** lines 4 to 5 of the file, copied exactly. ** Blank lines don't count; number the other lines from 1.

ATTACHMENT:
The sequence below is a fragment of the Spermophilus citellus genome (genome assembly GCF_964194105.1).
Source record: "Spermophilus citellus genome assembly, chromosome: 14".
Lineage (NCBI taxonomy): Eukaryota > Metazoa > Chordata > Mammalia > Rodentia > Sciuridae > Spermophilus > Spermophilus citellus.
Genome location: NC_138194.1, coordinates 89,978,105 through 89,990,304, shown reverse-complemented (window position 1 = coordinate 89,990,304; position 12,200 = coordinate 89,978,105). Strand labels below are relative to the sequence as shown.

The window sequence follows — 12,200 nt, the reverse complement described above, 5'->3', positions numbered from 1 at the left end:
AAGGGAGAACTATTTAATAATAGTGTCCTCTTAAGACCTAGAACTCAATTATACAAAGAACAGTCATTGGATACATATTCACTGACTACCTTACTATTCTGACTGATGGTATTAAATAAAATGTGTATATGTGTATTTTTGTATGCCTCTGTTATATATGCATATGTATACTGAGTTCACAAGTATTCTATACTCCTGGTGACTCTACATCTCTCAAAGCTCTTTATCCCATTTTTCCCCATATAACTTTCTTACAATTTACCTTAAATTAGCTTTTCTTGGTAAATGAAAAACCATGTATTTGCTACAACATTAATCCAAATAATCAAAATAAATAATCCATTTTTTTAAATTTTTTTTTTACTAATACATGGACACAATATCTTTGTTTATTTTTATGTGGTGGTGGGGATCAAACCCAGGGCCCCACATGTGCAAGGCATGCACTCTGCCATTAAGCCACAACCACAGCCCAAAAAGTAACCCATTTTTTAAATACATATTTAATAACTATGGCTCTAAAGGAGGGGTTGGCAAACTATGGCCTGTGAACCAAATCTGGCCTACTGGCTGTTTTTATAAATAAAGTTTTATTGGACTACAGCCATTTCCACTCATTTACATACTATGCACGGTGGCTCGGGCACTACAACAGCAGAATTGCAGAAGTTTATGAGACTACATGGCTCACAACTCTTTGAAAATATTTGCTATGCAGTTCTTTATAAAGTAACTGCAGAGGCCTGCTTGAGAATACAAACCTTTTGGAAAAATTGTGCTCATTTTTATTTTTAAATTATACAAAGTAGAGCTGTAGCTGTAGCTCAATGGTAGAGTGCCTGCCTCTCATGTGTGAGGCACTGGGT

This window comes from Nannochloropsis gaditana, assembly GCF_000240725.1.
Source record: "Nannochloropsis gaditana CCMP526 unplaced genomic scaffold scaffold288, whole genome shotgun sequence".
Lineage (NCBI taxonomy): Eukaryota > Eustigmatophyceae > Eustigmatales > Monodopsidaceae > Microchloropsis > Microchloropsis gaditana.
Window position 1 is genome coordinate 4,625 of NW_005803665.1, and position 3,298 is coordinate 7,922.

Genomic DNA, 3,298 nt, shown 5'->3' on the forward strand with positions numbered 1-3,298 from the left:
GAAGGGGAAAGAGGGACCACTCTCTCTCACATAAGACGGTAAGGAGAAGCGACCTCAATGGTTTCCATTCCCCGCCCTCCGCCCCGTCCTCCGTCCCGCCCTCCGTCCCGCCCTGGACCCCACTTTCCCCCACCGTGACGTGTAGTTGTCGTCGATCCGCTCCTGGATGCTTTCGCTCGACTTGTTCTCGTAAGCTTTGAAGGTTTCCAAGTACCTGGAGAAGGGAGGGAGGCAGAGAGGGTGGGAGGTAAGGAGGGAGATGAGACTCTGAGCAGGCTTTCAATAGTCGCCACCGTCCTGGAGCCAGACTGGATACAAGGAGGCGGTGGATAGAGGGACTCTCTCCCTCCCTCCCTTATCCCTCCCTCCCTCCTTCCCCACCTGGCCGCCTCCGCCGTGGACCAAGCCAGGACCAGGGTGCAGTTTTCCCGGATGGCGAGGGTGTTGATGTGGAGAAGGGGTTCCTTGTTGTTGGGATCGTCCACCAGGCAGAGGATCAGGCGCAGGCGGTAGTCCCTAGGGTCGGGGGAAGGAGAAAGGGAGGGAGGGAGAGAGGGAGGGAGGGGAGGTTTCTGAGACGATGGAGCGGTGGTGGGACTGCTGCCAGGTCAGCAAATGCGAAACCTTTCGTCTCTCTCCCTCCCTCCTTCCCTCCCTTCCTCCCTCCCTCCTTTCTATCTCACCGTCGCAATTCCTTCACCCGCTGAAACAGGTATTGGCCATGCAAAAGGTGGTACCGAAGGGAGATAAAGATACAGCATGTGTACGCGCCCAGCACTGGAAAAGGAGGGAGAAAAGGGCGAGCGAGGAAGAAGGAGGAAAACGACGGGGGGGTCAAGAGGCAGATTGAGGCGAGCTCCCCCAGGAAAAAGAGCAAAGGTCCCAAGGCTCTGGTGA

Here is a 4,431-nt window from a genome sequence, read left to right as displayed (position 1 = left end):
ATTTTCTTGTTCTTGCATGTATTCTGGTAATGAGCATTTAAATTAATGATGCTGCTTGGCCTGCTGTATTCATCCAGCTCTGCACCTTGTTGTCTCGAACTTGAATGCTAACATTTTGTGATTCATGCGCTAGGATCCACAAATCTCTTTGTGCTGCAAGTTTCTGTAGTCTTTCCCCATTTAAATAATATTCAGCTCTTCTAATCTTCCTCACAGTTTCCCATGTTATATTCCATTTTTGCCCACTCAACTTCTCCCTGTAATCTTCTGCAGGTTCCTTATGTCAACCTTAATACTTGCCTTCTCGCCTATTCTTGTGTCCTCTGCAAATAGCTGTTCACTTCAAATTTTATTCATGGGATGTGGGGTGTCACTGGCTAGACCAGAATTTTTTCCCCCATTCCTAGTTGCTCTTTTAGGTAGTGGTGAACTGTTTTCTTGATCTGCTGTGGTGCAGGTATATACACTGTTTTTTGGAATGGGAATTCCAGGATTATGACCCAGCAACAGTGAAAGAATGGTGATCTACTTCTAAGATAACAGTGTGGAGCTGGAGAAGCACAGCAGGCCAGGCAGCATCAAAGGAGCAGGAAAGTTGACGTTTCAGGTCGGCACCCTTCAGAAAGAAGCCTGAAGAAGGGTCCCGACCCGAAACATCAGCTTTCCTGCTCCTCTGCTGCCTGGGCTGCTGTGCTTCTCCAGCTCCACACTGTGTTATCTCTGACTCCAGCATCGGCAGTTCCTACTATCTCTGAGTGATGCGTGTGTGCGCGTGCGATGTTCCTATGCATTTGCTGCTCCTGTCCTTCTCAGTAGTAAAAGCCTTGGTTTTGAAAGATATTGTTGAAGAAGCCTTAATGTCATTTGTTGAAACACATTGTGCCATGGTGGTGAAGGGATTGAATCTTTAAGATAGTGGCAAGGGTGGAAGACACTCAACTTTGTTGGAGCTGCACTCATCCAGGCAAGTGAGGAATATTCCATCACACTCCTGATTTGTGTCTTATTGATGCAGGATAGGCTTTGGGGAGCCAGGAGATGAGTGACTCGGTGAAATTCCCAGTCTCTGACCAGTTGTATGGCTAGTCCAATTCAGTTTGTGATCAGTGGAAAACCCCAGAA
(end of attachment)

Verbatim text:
Genome location: NC_138194.1, coordinates 89,978,105 through 89,990,304, shown reverse-complemented (window position 1 = coordinate 89,990,304; position 12,200 = coordinate 89,978,105). Strand labels below are relative to the sequence as shown.

The window sequence follows — 12,200 nt, the reverse complement described above, 5'->3', positions numbered from 1 at the left end: